4. Energy efficient light bulbs

An average household dedicates about 5 percent of its energy use to lighting, but this value is dropping thanks to new lighting technology. Incandescent bulbs are quickly becoming a thing of the past. These inefficient light sources give off 90 percent of their energy as heat which is not only impractical from a lighting standpoint, but also raises energy bills even further during hot weather.

New LED and compact fluorescent options are far more efficient and longer lasting. Though the upfront costs are higher, the long term environmental and financial benefits are well worth it. Energy efficient light bulbs use as much as 80 percent less energy than traditional incandescent and last 3 to 25 times longer producing savings of about $6 per year per bulb.

5. Installing solar panels

Adding solar panels may not be the easiest, or least expensive, sustainability upgrade for your home, but it will certainly have the greatest impact on both your energy bills and your environmental footprint. Installing solar panels can run about $15,000 – $20,000 upfront, though a number of government incentives are bringing these numbers down. Alternatively, panels can also be leased for a much lower initial investment.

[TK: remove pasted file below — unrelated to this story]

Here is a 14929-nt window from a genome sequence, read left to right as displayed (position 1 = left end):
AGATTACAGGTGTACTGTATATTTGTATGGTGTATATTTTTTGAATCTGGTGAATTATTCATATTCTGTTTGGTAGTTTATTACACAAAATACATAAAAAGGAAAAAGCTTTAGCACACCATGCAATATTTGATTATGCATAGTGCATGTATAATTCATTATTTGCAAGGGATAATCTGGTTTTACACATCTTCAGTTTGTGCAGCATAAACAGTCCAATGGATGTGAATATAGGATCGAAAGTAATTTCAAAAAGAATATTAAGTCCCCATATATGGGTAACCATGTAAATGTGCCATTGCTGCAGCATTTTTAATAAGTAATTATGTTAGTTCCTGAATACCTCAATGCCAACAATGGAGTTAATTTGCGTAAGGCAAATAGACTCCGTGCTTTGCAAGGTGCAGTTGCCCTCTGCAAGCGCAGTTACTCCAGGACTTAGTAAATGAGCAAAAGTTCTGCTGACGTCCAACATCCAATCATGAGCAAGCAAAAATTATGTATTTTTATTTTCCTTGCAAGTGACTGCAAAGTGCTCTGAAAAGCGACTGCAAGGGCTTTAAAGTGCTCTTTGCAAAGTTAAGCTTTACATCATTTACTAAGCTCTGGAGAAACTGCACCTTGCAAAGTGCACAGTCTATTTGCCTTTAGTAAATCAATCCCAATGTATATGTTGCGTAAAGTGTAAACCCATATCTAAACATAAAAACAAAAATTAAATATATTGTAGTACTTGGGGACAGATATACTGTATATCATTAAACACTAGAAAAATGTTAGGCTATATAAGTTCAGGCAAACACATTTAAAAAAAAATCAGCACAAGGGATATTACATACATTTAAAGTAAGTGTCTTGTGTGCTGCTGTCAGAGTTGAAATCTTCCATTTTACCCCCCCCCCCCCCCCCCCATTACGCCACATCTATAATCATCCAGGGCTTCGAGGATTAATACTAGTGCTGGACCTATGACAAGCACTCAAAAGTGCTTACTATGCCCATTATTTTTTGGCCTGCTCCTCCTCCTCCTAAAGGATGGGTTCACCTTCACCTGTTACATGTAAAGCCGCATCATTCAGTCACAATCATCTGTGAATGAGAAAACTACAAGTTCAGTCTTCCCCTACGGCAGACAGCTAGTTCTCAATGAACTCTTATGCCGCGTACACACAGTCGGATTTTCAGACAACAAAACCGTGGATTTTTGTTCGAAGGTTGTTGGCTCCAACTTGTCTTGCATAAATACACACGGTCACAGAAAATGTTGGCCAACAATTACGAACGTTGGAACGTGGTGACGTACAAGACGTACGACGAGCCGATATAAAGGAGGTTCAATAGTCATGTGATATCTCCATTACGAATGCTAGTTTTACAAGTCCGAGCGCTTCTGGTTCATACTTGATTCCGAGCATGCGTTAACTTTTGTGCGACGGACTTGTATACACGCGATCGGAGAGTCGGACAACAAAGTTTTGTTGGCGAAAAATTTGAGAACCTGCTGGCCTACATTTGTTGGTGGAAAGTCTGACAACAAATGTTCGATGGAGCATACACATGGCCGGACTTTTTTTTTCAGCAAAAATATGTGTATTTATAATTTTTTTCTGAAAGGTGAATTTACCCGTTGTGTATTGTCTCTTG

Once operational, a solar system saves about $600 per year over the course of its 25 to 30-year lifespan, and this figure will grow as energy prices rise. Solar installations require little to no maintenance and increase the value of your home.

From an environmental standpoint, the average five-kilowatt residential system can reduce household CO2 emissions by 15,000 pounds every year. Using your solar system to power an electric vehicle is the ultimate sustainable solution serving to reduce total CO2 emissions by as much as 70%!

These days, being environmentally responsible is the hallmark of a good global citizen and it need not require major sacrifices in regards to your lifestyle or your wallet. In fact, increasing your home’s sustainability is apt to make your residence more livable and save you money in the long run. The five projects listed here are just a few of the easy ways to reduce both your environmental footprint and your energy bills. So, give one or more of them a try; with a small budget and a little know-how, there is no reason you can’t start today.